The Adventurer – A Fan Fiction Sequel Pt. 11

Every Friday I will be publishing a portion of my fan fiction sequel to The Adventurer: Curse of the Midas Box. This is by no means endorsed by either the author of the novels nor the creators of the films. This is just a requested sequel as I picture it. Enjoy.

Never before had Mariah felt anything but respect for an officer of the law. 

He did now.

As the authorities combed the area, investigating both the school and the surrounding city area, Mariah and Sacha made a full report at the constable’s office. The first thing they’d done was check the school, though the note she had brought back was from several teachers who already noted Felix’s absence from class. He’d disappeared at least halfway through the day, probably around the luncheon period, but that did not answer where he had gone. 

They’d alerted the police shortly after their first talk with the school board, though many had taken place after that. Felix had been gone almost a day and a half and they still had yet to speak with the constable so they could give him a full report. 

Not that the officer exactly filled Mariah with confidence. He hardly looked like he could find a pencil in his drawer, let alone a boy in the city, if Felix still was here. The head officer was a rather stodgy man getting on in age, but one wouldn’t think he had any worries over his job given the condescending smirk on his face. 

“And you say your father ran off shortly before your mother did?” He asked. His tone bordered on simpering.

“My mother and father disappeared over a year ago, reportedly found dead,” Mariah cut in. 

The officer’s pouchy expression only changed somewhat. “Ah. Bit of bad luck, that. I suppose that’s when your brother began to gather with a negligent crowd?” 

There was no polite response to that question. The constable continued as if he hadn’t noticed the awkward silence, asking questions all the while. Why was your brother unhappy? What kind of people did he trust? How often was he in the company of unscrupulous people? When did you let him out of the house? It was as if they were talking about a dog or some refugee from the law, not his younger brother. 

The last question the officer asked was the hardest of all to answer. “What was he doing a year ago? Where did he go to school?”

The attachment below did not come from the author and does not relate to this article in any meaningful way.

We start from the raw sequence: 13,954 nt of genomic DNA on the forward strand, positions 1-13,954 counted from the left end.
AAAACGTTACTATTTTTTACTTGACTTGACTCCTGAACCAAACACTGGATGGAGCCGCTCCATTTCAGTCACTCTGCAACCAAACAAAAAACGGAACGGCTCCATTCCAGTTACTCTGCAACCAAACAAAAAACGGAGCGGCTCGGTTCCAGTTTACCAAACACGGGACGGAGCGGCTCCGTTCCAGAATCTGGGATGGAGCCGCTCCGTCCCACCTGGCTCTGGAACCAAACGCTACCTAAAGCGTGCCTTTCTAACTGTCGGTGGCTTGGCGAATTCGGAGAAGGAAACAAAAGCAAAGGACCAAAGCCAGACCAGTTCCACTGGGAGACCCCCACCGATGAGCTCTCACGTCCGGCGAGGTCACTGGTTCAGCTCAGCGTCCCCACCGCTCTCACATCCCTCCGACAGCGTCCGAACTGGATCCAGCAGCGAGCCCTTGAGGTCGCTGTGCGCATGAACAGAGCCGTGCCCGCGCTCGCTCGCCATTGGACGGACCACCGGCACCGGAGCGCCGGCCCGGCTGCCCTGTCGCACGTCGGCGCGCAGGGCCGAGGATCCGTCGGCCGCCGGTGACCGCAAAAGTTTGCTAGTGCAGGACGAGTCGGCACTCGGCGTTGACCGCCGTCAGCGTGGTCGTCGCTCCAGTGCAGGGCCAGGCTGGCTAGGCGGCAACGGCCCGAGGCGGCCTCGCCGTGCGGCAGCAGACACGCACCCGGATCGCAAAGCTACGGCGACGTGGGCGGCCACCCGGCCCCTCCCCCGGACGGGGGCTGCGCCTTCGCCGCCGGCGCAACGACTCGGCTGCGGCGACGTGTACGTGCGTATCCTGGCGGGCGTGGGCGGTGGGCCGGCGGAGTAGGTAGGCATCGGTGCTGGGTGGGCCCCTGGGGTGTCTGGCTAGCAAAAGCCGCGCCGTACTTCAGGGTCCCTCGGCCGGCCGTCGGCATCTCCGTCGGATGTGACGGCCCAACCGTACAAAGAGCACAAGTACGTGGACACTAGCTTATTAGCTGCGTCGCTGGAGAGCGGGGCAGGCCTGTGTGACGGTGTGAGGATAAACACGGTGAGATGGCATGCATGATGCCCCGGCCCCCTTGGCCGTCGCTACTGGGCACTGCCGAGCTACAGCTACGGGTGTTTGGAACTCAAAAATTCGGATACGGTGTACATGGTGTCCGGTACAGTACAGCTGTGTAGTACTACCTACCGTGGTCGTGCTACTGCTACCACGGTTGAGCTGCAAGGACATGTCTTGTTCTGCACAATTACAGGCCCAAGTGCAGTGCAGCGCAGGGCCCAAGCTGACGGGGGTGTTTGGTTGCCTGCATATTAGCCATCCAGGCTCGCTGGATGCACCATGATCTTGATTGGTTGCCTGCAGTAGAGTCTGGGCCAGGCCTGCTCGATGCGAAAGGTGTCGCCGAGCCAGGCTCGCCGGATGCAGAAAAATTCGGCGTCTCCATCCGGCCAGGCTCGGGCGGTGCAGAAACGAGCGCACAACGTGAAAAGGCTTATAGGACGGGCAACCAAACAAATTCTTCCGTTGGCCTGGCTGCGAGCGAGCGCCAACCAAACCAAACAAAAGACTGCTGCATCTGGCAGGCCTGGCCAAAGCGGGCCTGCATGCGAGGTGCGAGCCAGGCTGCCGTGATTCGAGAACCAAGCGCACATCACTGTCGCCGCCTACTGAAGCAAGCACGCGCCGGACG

Mariah did not speak as he felt Sacha’s hand slip into his and squeeze. Both of them – no, all of them – had promised they would never tell what had happened on the island. After all, who would believe them except the Bureau themselves?

The assault of questions continued as blithely on as ever, each one more insulting than the last. As what might have been the hundreth unanswered question went by, there came a knock at the door. The constable opened the door to allow a number of officers, all who had the same thing to say. Felix had not been spotted in the near vicinity, at least not that anyone could recollect. After all, Mariah’s brother was just one of many schoolboys in the area. To pick him out amongst hundreds would be near impossible. 

“A shame, that,” the man behind the desk said with what looked like the very opposite of a sorry smile. “Best keep an eye out for him. We’ll be doing the same.” 

With that, they were shunted out onto the street. There was nothing more to be said, nothing more to be done, not by the police at any rate. 

Something like a lump was welling up in Mariah’s throat and no vigorous coughing could get it out. Sacha had to call the cab for them to step into, though it took a while to get in due to the sudden stiffness in Mariah’s knees. Neither spoke on the ride home. Sacha still held Mariah’s hand, squeezing it every once in a while for good measure as he stared out the window. 

There was no way to know what had happend to his brother. He might have gone somewhere with purpose, he might have been kidnapped, he might have simply been trapped somewhere. Either way, Mariah had failed him once again. Once more, he sighed, remembering all too vividly how close he’d been to losing his brother permanently the last time Felix had gone missing.

That night, the evening meal was a small, sullen affair that was rather quietly attended to. Neither Mariah nor Sacha ate much and when the staff came to collect their plates, it was with something of a half-hearted joy. Normally they would have loved for there to be so much food left. Yet even the simple pleasures of taking supper were diminished due to Felix’s absence. No amount of delectable meal could avoid such a taint. 

When the meal was over, Mariah and Sacha did not retire to the parlor, as they might have usually. Even here, Felix’s absence was palpable. The staff doused the lights while their employers retired. 

Mariah couldn’t sleep. 

He watched the moonlight dance across the ceiling of his room, tattooing the plaster with ribbons of watery light. It was beautiful or it would have been had he been in any mood to enjoy it. He turned on his side, looking at the empty bed pushed against the other wall. His brother should have been asleep in it at this very minute, but he wasn’t. And he might never be again, depending on what had happened to him. 

Mariah turned the other way, hoping that if he just didn’t look at the bed, he might be able to avoid a sleepless night of guilt. 

It did not work.






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